If you look forward to the day when you can turn your nose up at mere store-bought, corporate-farmed ganja in favor of organically grown, locavore weed (don't get 'em confused or you'll never tell 'em apart), your wish may soon be satisfied. An established marijuana entrepreneur says he sees a future under Colorado's new regime of legalized marijuana for a Boulder-based farmer's market where connoisseurs could buy the stuff directly from growers. The proposal seems likely to set the progressive town's politicians against themselves as they agonize over whether to cater to a locally trendy cause or to their own control-freaky instincts.
From the Daily Camera:
A Denver-based marijuana entrepreneur wants to start a specialized farmers market for pot in Boulder, but the proposal could face significant legal and political hurdles.
Justin Hartfield, CEO of weedmaps.com and managing partner of Ghost Group, a marijuana venture capital group, sees the potential for a new venture offering vendors better access to consumers and consumers a higher level of choice.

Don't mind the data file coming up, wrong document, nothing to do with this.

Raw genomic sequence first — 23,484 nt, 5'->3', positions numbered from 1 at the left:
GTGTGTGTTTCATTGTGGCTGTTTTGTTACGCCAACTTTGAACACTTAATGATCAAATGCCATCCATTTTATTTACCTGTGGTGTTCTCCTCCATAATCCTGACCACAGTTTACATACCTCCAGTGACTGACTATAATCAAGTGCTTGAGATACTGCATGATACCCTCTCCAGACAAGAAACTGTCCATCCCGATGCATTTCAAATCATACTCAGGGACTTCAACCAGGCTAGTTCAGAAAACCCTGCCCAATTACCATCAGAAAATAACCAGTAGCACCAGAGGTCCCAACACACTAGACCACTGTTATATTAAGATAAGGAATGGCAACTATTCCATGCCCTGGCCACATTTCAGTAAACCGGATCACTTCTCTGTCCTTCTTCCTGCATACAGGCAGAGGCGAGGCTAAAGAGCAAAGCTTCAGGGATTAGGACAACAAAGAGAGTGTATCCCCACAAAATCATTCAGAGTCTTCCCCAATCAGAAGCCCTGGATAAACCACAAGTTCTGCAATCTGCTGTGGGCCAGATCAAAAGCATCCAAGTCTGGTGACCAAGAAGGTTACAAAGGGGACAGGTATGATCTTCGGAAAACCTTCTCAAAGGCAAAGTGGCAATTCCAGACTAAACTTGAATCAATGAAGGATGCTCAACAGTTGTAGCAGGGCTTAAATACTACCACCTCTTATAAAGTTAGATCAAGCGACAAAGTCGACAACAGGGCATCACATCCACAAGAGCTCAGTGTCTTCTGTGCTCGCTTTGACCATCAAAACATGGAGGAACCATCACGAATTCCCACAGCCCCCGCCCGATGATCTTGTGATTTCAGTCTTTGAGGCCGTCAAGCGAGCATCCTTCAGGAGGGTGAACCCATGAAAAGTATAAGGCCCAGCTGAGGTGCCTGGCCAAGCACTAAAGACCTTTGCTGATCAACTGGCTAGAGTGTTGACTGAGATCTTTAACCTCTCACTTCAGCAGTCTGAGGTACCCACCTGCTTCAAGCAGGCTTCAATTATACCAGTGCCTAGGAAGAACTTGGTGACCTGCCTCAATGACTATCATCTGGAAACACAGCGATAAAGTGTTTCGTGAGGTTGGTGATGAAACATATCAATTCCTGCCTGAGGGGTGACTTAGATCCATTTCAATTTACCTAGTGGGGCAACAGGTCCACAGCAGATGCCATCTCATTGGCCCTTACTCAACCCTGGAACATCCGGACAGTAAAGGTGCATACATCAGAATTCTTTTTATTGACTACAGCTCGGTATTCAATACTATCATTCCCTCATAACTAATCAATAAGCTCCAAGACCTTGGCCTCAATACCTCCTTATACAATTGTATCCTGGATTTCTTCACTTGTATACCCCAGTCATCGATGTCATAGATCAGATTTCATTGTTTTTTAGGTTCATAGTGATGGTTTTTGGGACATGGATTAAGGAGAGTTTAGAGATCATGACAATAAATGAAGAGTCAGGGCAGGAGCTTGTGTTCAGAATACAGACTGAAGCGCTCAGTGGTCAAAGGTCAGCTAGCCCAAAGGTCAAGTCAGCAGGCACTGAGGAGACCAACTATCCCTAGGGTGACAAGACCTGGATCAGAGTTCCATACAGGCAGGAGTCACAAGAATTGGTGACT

He said the Boulder Farmers' Market is a model for similar institutions around the country, and an organic cannabis farmers market would build on that tradition.
Existing regulations would seem to bar such an operation at the moment, but primarily at the local level. That means Boulder officials might well be able to decide the fate of the proposed marijuana farmer's market.
David Driskell, Boulder's executive director of community planning, said city zoning doesn't allow any commercial activity on agricultural land, except for sales of produce grown on that land.
"It's not even allowed for food, let alone for recreational marijuana," he said of a farmers market in an agricultural zone.
Now, most marijuana is grown in industrial zones and indoors.
However, if the supporters of the idea make a formal proposal, it could become part of the discussion as the city develops its retail marijuana regulations.
Driskell said he believes Boulder would have the authority to allow such use—if the City Council wants it.
"It's an interesting idea, but we haven't even started looking at retail sales regulations," he said.
Let the games begin.
And, really, it sounds like an excellent idea. I wonder how the stuff will go with heirloom tomatoes.
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